Crit Care ; 25(1): 70, 2021 02 17.
Article in English | MEDLINE | ID: covidwho-1088611

ABSTRACT

BACKGROUND: The early months of the COVID-19 pandemic were fraught with much uncertainty and some resource constraint. We assessed the change in survival to hospital discharge over time for intensive care unit patients with COVID-19 during the first 3 months of the pandemic and the presence of any surge effects on patient outcomes. METHODS: Retrospective cohort study using electronic medical record data for all patients with laboratory-confirmed COVID-19 admitted to intensive care units from February 25, 2020, to May 15, 2020, at one of 26 hospitals within an integrated delivery system in the Western USA. Patient demographics, comorbidities, and severity of illness were measured along with medical therapies and hospital outcomes over time. Multivariable logistic regression models were constructed to assess temporal changes in survival to hospital discharge during the study period. RESULTS: Of 620 patients with COVID-19 admitted to the ICU [mean age 63.5 years (SD 15.7) and 69% male], 403 (65%) survived to hospital discharge and 217 (35%) died in the hospital. Survival to hospital discharge increased over time, from 60.0% in the first 2 weeks of the study period to 67.6% in the last 2 weeks. In a multivariable logistic regression analysis, the risk-adjusted odds of survival to hospital discharge increased over time (biweekly change, adjusted odds ratio [aOR] 1.22, 95% CI 1.04-1.40, P = 0.02). Additionally, an a priori-defined explanatory model showed that after adjusting for both hospital occupancy and percent hospital capacity by COVID-19-positive individuals and persons under investigation (PUI), the temporal trend in risk-adjusted patient survival to hospital discharge remained the same (biweekly change, aOR 1.18, 95% CI 1.00-1.38, P = 0.04). The presence of greater rates of COVID-19 positive/PUI as a percentage of hospital capacity was, however, significantly and inversely associated with survival to hospital discharge (aOR 0.95, 95% CI 0.92-0.98, P < 0.01). CONCLUSIONS: During the early COVID-19 pandemic, risk-adjusted survival to hospital discharge increased over time for critical care patients. An association was also seen between a greater COVID-19-positive/PUI percentage of hospital capacity and a lower survival rate to hospital discharge.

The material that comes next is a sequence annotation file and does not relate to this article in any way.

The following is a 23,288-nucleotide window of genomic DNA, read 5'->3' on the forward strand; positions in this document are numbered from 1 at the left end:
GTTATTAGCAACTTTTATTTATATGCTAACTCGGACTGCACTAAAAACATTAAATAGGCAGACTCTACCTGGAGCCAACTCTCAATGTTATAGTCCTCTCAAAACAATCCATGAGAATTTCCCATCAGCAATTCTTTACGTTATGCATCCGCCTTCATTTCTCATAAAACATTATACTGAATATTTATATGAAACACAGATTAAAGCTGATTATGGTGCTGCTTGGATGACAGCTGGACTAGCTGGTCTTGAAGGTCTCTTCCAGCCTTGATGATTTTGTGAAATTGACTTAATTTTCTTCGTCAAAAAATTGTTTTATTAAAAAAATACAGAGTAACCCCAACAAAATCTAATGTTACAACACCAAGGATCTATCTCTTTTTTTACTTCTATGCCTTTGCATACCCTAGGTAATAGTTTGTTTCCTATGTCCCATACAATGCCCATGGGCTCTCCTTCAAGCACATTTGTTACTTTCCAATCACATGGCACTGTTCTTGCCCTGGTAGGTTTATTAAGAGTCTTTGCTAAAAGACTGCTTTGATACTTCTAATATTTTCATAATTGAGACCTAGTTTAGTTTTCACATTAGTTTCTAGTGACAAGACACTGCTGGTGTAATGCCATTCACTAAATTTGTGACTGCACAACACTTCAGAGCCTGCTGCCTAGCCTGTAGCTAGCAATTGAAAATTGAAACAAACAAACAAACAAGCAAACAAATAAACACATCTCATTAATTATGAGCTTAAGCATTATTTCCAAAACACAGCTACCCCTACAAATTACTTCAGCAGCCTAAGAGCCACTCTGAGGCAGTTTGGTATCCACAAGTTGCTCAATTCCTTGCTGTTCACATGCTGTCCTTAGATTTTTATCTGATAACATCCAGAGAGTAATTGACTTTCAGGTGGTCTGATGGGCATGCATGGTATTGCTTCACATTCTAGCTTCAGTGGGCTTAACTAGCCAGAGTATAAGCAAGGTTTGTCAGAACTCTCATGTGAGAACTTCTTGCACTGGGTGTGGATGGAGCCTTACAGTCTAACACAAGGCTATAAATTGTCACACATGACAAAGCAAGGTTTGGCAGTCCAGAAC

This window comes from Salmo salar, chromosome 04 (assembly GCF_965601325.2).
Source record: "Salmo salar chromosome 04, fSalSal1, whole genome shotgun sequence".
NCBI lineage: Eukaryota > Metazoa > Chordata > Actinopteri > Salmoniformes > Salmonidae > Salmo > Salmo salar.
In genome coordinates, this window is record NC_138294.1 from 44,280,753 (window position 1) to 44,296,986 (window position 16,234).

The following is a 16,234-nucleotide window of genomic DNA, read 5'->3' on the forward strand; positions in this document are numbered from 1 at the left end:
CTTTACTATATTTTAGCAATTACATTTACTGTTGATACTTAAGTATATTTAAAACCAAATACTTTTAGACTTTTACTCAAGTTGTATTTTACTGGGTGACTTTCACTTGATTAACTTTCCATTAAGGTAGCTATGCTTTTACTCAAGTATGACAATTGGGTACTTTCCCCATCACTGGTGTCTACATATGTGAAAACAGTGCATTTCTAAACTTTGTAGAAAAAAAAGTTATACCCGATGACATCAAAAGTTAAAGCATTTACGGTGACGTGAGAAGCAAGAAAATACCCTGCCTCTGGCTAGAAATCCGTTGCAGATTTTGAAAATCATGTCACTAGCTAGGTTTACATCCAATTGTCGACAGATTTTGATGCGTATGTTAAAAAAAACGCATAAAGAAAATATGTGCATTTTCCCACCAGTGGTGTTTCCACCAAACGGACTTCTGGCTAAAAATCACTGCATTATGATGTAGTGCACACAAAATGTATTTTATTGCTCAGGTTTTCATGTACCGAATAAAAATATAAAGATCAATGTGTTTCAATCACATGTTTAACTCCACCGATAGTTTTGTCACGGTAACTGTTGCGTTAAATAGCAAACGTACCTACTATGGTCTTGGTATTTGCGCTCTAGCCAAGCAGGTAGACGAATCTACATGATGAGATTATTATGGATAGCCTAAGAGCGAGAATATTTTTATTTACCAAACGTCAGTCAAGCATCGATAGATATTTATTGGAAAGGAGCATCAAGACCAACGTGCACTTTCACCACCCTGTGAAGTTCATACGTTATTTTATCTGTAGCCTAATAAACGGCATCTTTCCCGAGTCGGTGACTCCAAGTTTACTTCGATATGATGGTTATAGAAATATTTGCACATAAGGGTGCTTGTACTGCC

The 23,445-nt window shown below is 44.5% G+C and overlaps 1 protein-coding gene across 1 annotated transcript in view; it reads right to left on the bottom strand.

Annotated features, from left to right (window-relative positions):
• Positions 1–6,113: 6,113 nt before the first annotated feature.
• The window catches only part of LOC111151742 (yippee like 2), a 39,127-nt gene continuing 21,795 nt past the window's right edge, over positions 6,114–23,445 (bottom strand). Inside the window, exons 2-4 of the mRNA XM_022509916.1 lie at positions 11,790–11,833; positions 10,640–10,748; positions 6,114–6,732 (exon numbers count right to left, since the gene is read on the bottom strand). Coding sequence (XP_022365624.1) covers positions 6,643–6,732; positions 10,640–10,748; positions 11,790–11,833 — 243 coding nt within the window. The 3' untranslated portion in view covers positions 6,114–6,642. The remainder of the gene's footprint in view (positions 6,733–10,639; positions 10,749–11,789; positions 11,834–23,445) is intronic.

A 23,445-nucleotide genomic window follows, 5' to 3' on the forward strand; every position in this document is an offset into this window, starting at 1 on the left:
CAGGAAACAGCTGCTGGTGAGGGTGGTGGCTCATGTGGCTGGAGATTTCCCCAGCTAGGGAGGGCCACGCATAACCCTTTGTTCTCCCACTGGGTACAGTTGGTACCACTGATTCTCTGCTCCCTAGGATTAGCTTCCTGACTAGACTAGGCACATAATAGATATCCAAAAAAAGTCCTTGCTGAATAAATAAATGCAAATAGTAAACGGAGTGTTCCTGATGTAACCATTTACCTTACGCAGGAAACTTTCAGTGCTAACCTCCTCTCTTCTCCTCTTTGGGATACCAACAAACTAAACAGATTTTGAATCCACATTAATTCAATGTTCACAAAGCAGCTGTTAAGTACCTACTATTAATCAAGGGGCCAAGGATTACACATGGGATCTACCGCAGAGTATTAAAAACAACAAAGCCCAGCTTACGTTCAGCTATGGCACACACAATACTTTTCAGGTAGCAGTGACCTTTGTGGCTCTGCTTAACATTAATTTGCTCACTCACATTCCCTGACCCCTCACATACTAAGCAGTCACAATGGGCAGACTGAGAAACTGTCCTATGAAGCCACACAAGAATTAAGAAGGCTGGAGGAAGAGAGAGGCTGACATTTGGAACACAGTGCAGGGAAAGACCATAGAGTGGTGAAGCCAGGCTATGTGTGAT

Subject(s)
/epidemiology , Pandemics , Patient Discharge/statistics & numerical data , Aged , Critical Care , Female , Hospital Mortality , Humans , Intensive Care Units , Male , Middle Aged , Retrospective Studies , Survival Analysis , United States/epidemiology
13.
J Transl Med ; 19(1): 79, 2021 02 17.
Article in English | MEDLINE | ID: covidwho-1088601

ABSTRACT

BACKGROUND: The Sars-CoV-2 can cause severe pneumonia with multiorgan disease; thus, the identification of clinical and laboratory predictors of the progression towards severe and fatal forms of this illness is needed. Here, we retrospectively evaluated and integrated laboratory parameters of 45 elderly subjects from a long-term care facility with Sars-CoV-2 outbreak and spread, to identify potential common patterns of systemic response able to better stratify patients' clinical course and outcome. METHODS: Baseline white blood cells, granulocytes', lymphocytes', and platelets' counts, hemoglobin, total iron, ferritin, D-dimer, and interleukin-6 concentration were used to generate a principal component analysis. Statistical analysis was performed by using R statistical package version 4.0. RESULTS: We identified 3 laboratory patterns of response, renamed as low-risk, intermediate-risk, and high-risk, strongly associated with patients' survival (p < 0.01). D-dimer, iron status, lymphocyte/monocyte count represented the main markers discriminating high- and low-risk groups. Patients belonging to the high-risk group presented a significantly longer time to ferritin decrease (p: 0.047). Iron-to-ferritin-ratio (IFR) significantly segregated recovered and dead patients in the intermediate-risk group (p: 0.012). CONCLUSIONS: Our data suggest that a combination of few laboratory parameters, i.e. iron status, D-dimer and lymphocyte/monocyte count at admission and during the hospital stay, can predict clinical progression in COVID-19.